Hanging Gardens consists of two modular latticed structures of reinforcing bars, arranged in a shaky balance which almost seems to be yearning to be filled with concrete. Instead there are marble slabs hanging randomly and green plants protrude from of the pores and voids of a grid-like structure.
The two modules that surround Margraf's area provide an attractive enclosure of the stand interiors, yet without any solid closure. They are complemented by long standing elements on a slim pedestal supporting an asymmetrical cantilever mimicking cranes: a design reproducing the continuous process of becoming that goes beyond the clearing of the construction yard and continues with the life that animates man-made environments. Climbing plants alternate with marble slabs hanging lightly from the metal cages forming a symbiotic and peaceful coexistence.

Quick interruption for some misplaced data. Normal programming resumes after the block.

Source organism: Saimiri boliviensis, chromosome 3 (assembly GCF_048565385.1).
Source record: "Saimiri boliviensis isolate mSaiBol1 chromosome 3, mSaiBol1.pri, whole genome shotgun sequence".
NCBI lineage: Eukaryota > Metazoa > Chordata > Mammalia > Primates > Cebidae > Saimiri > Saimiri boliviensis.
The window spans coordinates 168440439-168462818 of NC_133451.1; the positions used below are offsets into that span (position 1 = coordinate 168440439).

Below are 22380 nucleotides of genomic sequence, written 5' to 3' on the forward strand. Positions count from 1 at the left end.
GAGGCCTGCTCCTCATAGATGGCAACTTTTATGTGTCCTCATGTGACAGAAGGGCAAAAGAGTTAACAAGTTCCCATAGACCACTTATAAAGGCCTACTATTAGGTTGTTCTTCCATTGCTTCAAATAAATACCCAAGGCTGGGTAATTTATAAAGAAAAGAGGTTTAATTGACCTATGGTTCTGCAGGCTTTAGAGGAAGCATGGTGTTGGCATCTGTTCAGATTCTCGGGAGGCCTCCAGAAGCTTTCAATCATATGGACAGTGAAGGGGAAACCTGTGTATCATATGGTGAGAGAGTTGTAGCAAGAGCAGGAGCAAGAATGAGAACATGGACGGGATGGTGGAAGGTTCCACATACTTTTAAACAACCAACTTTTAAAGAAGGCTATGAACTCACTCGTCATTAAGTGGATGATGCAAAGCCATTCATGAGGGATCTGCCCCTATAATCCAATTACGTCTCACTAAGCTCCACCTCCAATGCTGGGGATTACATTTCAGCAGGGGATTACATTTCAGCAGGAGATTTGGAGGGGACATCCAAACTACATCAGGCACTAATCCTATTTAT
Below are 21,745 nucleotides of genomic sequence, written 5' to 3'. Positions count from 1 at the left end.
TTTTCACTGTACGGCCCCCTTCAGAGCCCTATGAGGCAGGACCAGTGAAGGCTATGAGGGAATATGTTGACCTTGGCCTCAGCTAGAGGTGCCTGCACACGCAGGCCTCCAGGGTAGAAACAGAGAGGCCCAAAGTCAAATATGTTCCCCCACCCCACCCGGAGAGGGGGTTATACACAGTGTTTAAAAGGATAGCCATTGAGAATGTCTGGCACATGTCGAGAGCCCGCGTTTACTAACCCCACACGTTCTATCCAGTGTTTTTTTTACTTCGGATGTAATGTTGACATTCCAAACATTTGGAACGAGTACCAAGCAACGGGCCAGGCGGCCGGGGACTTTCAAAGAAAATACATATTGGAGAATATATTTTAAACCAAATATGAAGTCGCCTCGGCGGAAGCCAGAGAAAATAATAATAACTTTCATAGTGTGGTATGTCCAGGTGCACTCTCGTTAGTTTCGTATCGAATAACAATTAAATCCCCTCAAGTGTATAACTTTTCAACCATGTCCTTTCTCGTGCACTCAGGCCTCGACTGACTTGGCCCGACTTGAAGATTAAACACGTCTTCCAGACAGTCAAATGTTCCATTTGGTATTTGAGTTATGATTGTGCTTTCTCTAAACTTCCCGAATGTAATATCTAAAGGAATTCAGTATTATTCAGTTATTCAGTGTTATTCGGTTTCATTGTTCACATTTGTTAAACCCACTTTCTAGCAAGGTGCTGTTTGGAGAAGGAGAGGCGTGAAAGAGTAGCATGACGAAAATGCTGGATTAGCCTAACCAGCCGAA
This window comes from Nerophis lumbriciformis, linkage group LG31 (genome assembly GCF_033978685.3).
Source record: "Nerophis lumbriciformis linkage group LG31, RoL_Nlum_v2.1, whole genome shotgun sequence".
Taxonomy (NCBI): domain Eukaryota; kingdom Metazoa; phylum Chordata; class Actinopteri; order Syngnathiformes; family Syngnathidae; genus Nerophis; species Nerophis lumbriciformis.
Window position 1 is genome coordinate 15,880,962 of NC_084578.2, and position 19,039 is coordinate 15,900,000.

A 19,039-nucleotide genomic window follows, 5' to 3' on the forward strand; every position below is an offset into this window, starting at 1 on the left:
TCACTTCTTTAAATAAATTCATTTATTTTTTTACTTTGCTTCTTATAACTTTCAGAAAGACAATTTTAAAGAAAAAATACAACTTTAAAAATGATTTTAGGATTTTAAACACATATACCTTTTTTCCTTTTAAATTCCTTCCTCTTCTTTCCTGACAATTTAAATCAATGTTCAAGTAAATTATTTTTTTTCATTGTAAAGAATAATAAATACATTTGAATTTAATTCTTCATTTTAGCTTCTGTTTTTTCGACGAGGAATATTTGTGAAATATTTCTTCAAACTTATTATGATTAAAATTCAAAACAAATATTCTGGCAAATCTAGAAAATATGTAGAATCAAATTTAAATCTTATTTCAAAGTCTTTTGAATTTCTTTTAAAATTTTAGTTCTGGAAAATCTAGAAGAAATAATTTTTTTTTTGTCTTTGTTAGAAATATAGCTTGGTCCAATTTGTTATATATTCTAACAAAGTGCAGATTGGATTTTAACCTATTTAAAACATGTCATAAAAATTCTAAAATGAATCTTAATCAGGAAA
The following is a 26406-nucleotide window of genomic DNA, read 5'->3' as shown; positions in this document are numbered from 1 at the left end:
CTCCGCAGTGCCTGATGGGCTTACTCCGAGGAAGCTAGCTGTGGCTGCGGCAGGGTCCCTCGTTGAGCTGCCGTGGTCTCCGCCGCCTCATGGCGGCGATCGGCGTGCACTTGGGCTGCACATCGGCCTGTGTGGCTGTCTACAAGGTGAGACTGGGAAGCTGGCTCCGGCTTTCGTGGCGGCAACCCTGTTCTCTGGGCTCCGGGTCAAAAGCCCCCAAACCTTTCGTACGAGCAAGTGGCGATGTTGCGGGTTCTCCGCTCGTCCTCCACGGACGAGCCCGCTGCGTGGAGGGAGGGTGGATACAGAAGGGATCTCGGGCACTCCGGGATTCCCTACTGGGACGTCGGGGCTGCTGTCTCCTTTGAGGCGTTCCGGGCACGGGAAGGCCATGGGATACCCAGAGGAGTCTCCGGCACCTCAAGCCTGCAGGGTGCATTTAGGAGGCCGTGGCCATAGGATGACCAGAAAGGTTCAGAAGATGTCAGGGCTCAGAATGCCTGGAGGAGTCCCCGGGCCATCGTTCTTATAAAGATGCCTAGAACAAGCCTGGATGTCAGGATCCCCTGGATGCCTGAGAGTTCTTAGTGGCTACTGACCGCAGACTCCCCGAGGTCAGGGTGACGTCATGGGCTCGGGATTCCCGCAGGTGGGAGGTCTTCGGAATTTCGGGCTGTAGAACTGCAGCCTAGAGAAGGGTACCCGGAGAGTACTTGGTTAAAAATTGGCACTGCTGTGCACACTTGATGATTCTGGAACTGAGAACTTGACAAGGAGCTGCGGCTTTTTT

Outside, the installation features more steadfast and permanent proportions recalling the trees and elevated squares embellished by luscious marble and steel braziers, as well as nature-born sounds.
Both constructions are clearly inspired by Yona Friedman's "feasible utopias" both in terms of the material manifestation and the visionary goal of a peaceful coexistence of man-made artefacts and nature within contemporary urban settings.
Marble is a monumental, rugged material that has been traditionally associated with ancient Italian master sculptors. Its combination with the underlying, lightweight sub-structure, designed to bear the slabs, results in a semantic arrangement forming Hanging Gardens that are a new type of counterpoint focusing on monumental endurance rather than the immediate, transitory appearance of the scenographic installation.
- .Location: Verona
- .Marbles used: